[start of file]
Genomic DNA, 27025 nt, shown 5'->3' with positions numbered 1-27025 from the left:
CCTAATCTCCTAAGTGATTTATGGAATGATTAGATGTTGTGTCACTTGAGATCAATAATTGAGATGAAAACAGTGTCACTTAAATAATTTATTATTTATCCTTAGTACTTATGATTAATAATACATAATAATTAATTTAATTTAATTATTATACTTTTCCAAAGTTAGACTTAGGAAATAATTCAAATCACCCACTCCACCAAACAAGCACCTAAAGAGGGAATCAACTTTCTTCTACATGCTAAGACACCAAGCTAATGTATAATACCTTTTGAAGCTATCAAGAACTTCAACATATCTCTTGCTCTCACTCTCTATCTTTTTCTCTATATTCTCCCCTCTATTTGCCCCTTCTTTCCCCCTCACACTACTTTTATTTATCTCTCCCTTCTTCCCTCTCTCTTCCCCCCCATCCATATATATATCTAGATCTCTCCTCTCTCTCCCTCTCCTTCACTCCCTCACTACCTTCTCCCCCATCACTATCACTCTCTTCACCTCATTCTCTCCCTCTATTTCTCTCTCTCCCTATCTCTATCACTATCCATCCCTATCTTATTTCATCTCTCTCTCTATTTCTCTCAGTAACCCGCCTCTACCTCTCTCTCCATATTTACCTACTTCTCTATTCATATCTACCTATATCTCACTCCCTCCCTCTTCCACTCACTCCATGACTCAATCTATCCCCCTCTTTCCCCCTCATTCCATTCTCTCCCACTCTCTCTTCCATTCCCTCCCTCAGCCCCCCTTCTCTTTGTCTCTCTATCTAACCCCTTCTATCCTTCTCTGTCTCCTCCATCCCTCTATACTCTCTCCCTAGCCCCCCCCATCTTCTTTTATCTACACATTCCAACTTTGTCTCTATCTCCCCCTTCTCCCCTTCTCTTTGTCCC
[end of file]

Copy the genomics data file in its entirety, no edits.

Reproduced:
Genomic DNA, 27025 nt, shown 5'->3' with positions numbered 1-27025 from the left:
CCTAATCTCCTAAGTGATTTATGGAATGATTAGATGTTGTGTCACTTGAGATCAATAATTGAGATGAAAACAGTGTCACTTAAATAATTTATTATTTATCCTTAGTACTTATGATTAATAATACATAATAATTAATTTAATTTAATTATTATACTTTTCCAAAGTTAGACTTAGGAAATAATTCAAATCACCCACTCCACCAAACAAGCACCTAAAGAGGGAATCAACTTTCTTCTACATGCTAAGACACCAAGCTAATGTATAATACCTTTTGAAGCTATCAAGAACTTCAACATATCTCTTGCTCTCACTCTCTATCTTTTTCTCTATATTCTCCCCTCTATTTGCCCCTTCTTTCCCCCTCACACTACTTTTATTTATCTCTCCCTTCTTCCCTCTCTCTTCCCCCCCATCCATATATATATCTAGATCTCTCCTCTCTCTCCCTCTCCTTCACTCCCTCACTACCTTCTCCCCCATCACTATCACTCTCTTCACCTCATTCTCTCCCTCTATTTCTCTCTCTCCCTATCTCTATCACTATCCATCCCTATCTTATTTCATCTCTCTCTCTATTTCTCTCAGTAACCCGCCTCTACCTCTCTCTCCATATTTACCTACTTCTCTATTCATATCTACCTATATCTCACTCCCTCCCTCTTCCACTCACTCCATGACTCAATCTATCCCCCTCTTTCCCCCTCATTCCATTCTCTCCCACTCTCTCTTCCATTCCCTCCCTCAGCCCCCCTTCTCTTTGTCTCTCTATCTAACCCCTTCTATCCTTCTCTGTCTCCTCCATCCCTCTATACTCTCTCCCTAGCCCCCCCCATCTTCTTTTATCTACACATTCCAACTTTGTCTCTATCTCCCCCTTCTCCCCTTCTCTTTGTCCC